Weekly Reqs

Just last week, I decided to create another printout for the Reqs part. I print this out and hang it up because it helps me stay organized.  I am able to prioritize and note which req I worked and how many times I worked on it throughout the week.

The Google Sheet

Over the past seven years, I have become a Google Sheet expert. I live my life out of these documents. I keep track of everything in Google Sheets, whether I am looking for a new job, a place to live, or budgeting. So, you could say that I know what I’m doing with these things.

I use Google Sheets at work for three main things: tracking reqs, tracking candidates, and tracking search strings I have done for each req. The Reqs tab lists things like the Recruiter and HM for the role, if I completed all necessary tasks before I started sourcing, the salary for the role, if the role offers Sponsorship, Relocation, etc. I also write down what I did each week for each req.

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I utilize the Candidates tab to track the most recent step the candidate was in, when they were put in that step, and when I last checked the status. This is a great way to make sure your candidates keep moving through the process.

The Search tab helps you track where you used a search string, the date it was used, and if you set up an alert.

The Color columns can be whatever you want. I like to say that Green means high priority when it comes to reqs or in process when it comes to candidates. Red means hold off for now when it comes to reqs or did not advance when it comes to candidates. You do with it whatever works for you!

Feel free to download the Google Sheet here and fill in the blanks!

Link To My Google Sheet

In Conclusion

We are incredibly busy. There is never a day where we sit around looking for work. All reqs always seem like high priorities. If you are one of those weirdos that can remember all of this off the top of your head – I am sorry you read all this article. If you could use a little extra help to keep on track and be as successful as possible, try these things out.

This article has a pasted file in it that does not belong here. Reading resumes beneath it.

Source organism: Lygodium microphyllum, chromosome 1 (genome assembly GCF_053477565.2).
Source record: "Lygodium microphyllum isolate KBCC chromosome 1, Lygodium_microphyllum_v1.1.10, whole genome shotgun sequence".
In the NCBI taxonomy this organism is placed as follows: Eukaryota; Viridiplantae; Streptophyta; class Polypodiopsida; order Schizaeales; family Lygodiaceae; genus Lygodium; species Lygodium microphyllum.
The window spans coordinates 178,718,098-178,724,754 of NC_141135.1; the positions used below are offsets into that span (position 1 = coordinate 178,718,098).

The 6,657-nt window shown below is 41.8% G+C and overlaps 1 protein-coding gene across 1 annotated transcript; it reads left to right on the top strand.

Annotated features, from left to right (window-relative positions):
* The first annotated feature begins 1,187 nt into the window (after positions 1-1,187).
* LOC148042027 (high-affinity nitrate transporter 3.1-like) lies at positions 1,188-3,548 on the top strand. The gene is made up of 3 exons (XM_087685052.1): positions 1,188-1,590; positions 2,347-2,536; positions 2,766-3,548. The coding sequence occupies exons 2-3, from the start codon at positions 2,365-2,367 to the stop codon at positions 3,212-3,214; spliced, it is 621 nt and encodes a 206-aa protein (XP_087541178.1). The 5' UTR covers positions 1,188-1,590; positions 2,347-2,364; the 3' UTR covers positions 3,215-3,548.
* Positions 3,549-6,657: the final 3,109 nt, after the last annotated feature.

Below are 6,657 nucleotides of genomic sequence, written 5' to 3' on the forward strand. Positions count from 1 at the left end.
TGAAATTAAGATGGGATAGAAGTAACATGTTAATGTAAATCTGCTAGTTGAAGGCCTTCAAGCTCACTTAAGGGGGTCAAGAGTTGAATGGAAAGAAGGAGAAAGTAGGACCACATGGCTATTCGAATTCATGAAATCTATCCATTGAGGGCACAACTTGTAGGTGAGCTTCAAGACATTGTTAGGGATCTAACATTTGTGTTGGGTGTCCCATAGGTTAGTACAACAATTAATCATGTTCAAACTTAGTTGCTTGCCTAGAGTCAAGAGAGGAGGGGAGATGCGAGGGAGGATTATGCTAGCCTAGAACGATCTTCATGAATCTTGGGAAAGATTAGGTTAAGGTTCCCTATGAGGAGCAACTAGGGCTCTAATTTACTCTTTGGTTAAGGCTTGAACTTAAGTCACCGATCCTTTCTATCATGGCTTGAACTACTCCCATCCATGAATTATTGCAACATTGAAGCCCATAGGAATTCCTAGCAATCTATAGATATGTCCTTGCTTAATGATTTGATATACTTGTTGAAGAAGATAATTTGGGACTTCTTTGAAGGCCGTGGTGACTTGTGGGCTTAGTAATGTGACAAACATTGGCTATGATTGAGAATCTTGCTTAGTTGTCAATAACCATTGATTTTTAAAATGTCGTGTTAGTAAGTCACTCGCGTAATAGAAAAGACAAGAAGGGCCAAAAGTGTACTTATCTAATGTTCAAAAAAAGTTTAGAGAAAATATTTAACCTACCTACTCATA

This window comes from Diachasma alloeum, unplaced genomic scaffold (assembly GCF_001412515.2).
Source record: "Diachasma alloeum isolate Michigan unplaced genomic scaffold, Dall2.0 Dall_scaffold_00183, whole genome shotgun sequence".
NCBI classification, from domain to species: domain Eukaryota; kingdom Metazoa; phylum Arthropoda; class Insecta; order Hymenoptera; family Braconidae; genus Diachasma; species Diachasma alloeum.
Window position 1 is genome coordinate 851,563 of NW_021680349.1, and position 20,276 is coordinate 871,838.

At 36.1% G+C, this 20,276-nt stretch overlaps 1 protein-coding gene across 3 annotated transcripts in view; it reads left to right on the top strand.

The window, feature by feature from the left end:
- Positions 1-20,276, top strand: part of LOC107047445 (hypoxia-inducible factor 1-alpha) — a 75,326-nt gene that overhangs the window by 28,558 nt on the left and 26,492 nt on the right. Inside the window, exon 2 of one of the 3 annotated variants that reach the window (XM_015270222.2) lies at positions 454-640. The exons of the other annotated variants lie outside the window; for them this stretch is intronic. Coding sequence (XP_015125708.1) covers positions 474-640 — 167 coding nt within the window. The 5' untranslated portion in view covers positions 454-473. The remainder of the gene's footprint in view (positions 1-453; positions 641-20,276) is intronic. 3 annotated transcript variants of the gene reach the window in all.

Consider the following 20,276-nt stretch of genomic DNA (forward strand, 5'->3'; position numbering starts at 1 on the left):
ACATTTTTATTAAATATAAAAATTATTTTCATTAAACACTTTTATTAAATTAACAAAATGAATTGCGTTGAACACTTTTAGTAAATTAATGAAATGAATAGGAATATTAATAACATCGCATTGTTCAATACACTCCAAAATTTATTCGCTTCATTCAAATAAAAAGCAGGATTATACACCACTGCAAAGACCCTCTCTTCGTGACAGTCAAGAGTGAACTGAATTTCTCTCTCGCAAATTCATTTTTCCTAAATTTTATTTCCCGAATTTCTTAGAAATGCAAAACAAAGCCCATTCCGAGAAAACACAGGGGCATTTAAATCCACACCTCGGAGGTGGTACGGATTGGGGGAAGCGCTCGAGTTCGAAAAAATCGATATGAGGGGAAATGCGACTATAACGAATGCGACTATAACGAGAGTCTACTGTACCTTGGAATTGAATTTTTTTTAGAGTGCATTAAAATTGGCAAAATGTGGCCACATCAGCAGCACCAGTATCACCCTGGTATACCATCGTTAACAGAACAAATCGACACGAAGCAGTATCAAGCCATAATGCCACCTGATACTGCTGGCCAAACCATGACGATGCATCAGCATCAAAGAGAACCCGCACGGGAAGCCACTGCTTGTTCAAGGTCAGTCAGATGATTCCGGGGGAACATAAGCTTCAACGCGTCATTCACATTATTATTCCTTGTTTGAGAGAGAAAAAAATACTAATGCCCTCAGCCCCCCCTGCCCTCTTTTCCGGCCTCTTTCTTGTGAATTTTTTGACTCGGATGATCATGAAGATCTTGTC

I also would love to hear about what you use to stay on track! And if you have any additional questions, you know where to find me!

 

 

Mikey Weil was raised in New Hampshire and went to college just outside of Boston. He studied Digital Filmmaking and Creative Writing in college, so it was hard for him to find a stable out of college. He eventually wound up in Sourcing and has loved helping others find jobs since then. 
 
He has worked in RPO, corporate, and agency settings. He has worked for the country's largest general veterinary practice, as well as the world's largest mozzarella producer. He has also worked in banking, ag equipment manufacturing, and tech, and has just started a new role in pharma.
 
He is a four-time SourceCon attendee, has his AIRS CIR, and he recently took and passed the AmazingHiring Tech Sourcing Course. His first speaking engagement was at Souring Summit in 2020. 
 
In his spare time, he performs stand-up comedy, writes movies, and plays music. He recently moved back to New England from Denver with his wife, two dogs, and Guinea pig. He and his wife welcomed their first child in October.